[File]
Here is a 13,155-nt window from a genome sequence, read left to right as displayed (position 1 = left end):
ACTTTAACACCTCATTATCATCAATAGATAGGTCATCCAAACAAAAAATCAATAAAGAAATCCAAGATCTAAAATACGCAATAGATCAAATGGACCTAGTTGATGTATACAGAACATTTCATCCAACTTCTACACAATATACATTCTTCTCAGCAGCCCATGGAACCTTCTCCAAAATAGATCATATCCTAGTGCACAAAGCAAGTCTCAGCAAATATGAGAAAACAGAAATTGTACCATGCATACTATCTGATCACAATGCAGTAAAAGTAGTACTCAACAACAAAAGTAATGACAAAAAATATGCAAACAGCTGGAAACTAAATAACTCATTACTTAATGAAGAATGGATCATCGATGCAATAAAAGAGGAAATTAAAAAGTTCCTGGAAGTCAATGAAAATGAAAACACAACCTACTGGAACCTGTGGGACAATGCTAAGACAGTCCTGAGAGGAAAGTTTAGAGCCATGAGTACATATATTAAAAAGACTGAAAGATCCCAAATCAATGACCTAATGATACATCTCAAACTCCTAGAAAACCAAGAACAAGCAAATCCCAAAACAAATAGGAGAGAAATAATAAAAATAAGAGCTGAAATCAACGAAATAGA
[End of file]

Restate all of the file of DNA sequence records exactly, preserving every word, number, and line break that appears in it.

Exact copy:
Here is a 13,155-nt window from a genome sequence, read left to right as displayed (position 1 = left end):
ACTTTAACACCTCATTATCATCAATAGATAGGTCATCCAAACAAAAAATCAATAAAGAAATCCAAGATCTAAAATACGCAATAGATCAAATGGACCTAGTTGATGTATACAGAACATTTCATCCAACTTCTACACAATATACATTCTTCTCAGCAGCCCATGGAACCTTCTCCAAAATAGATCATATCCTAGTGCACAAAGCAAGTCTCAGCAAATATGAGAAAACAGAAATTGTACCATGCATACTATCTGATCACAATGCAGTAAAAGTAGTACTCAACAACAAAAGTAATGACAAAAAATATGCAAACAGCTGGAAACTAAATAACTCATTACTTAATGAAGAATGGATCATCGATGCAATAAAAGAGGAAATTAAAAAGTTCCTGGAAGTCAATGAAAATGAAAACACAACCTACTGGAACCTGTGGGACAATGCTAAGACAGTCCTGAGAGGAAAGTTTAGAGCCATGAGTACATATATTAAAAAGACTGAAAGATCCCAAATCAATGACCTAATGATACATCTCAAACTCCTAGAAAACCAAGAACAAGCAAATCCCAAAACAAATAGGAGAGAAATAATAAAAATAAGAGCTGAAATCAACGAAATAGA